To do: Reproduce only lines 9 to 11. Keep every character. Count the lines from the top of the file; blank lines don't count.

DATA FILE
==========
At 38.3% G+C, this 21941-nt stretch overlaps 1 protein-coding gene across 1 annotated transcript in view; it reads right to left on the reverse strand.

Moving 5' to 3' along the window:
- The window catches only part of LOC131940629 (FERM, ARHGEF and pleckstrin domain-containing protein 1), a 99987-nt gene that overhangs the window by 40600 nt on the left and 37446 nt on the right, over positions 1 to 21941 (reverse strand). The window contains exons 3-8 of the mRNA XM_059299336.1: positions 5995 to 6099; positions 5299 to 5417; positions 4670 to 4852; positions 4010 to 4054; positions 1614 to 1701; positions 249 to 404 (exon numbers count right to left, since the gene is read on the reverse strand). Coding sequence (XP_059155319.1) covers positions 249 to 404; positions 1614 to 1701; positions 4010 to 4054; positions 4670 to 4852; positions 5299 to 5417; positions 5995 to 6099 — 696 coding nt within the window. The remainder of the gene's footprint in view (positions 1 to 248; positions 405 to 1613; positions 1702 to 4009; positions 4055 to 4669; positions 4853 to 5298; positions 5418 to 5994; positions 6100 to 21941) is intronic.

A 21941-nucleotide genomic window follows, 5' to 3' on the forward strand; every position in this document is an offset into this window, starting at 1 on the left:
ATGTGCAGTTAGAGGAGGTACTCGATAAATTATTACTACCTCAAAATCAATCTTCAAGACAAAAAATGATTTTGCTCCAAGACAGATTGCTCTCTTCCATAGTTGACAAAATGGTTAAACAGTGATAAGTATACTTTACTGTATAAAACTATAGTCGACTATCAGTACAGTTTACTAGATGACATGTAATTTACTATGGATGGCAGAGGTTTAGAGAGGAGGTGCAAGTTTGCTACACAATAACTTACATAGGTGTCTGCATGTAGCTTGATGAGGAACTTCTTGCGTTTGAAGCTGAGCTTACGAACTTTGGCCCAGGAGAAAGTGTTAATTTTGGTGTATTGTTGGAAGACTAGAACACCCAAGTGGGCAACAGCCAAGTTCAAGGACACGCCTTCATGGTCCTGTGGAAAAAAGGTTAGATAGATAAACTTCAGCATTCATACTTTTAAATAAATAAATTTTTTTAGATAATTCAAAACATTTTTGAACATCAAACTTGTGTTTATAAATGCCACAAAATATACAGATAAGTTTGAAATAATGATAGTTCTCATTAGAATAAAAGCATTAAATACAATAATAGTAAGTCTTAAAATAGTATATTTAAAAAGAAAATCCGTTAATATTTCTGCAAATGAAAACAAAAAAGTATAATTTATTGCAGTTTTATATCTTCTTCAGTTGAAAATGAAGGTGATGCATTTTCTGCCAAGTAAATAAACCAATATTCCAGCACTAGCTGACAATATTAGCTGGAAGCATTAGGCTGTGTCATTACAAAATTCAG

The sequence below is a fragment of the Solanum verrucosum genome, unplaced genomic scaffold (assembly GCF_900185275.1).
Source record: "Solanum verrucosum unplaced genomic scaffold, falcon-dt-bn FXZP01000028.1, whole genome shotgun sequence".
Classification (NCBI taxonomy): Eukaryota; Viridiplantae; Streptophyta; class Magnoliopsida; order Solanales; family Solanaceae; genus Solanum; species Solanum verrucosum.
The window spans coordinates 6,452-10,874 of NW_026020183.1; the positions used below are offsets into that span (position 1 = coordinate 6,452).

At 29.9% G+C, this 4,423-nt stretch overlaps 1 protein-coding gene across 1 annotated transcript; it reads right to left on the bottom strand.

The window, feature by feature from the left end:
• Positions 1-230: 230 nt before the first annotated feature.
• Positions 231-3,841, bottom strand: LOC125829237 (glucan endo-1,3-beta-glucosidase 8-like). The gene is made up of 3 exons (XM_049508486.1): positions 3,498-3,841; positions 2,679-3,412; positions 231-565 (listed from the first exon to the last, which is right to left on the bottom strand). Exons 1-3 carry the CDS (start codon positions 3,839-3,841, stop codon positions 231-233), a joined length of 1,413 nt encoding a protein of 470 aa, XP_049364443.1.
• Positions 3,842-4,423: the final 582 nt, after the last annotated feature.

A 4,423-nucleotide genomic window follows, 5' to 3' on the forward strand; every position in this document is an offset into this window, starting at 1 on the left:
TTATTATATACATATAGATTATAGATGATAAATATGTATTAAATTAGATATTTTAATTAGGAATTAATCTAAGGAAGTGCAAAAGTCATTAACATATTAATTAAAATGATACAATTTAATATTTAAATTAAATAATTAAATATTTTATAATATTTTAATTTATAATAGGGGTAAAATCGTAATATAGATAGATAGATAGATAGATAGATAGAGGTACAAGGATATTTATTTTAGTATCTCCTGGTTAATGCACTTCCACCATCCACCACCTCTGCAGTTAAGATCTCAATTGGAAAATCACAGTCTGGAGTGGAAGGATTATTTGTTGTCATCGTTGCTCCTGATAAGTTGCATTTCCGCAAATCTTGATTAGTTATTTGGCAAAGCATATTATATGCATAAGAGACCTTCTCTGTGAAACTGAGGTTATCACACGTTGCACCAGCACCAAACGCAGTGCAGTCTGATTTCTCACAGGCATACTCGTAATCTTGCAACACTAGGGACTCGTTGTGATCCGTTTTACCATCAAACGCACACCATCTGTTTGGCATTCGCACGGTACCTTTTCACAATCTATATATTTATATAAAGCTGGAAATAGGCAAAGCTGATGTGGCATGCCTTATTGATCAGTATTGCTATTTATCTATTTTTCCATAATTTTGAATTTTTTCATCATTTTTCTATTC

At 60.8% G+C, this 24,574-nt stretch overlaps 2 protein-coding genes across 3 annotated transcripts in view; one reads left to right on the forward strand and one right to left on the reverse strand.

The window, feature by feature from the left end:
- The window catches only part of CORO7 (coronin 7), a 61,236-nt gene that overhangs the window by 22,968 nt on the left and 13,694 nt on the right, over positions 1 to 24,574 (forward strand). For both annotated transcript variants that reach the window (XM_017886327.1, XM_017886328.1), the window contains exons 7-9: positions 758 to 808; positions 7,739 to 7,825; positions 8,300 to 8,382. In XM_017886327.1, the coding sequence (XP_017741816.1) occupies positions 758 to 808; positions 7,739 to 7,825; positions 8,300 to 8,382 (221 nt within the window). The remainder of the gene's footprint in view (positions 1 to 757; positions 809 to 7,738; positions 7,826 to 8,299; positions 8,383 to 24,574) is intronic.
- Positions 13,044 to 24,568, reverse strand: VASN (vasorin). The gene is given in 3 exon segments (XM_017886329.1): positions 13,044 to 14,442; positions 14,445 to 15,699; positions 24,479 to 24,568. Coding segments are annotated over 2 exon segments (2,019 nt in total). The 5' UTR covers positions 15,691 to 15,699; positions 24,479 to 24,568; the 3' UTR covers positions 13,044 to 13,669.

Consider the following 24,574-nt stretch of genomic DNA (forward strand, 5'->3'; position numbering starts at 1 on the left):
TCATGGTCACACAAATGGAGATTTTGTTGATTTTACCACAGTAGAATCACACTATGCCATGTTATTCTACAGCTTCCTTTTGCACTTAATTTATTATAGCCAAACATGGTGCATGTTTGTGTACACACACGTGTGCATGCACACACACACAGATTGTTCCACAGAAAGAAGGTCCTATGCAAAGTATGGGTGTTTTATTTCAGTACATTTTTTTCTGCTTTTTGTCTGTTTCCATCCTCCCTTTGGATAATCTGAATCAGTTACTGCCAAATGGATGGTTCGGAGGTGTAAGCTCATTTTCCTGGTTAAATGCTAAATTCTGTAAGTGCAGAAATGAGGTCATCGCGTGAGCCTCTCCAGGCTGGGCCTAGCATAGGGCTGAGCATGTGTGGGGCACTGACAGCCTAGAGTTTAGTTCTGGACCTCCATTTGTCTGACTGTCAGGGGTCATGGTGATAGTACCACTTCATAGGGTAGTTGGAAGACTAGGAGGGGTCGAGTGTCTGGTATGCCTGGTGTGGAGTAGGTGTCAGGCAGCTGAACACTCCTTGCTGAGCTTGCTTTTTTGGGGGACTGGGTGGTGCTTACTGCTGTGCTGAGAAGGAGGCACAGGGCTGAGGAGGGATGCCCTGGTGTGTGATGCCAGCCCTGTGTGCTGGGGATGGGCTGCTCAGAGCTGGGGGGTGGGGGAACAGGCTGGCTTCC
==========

The window spans coordinates 6,452-10,874 of NW_026020183.1; the positions used below are offsets into that span (position 1 = coordinate 6,452).

At 29.9% G+C, this 4,423-nt stretch overlaps 1 protein-coding gene across 1 annotated transcript; it reads right to left on the bottom strand.

The window, feature by feature from the left end: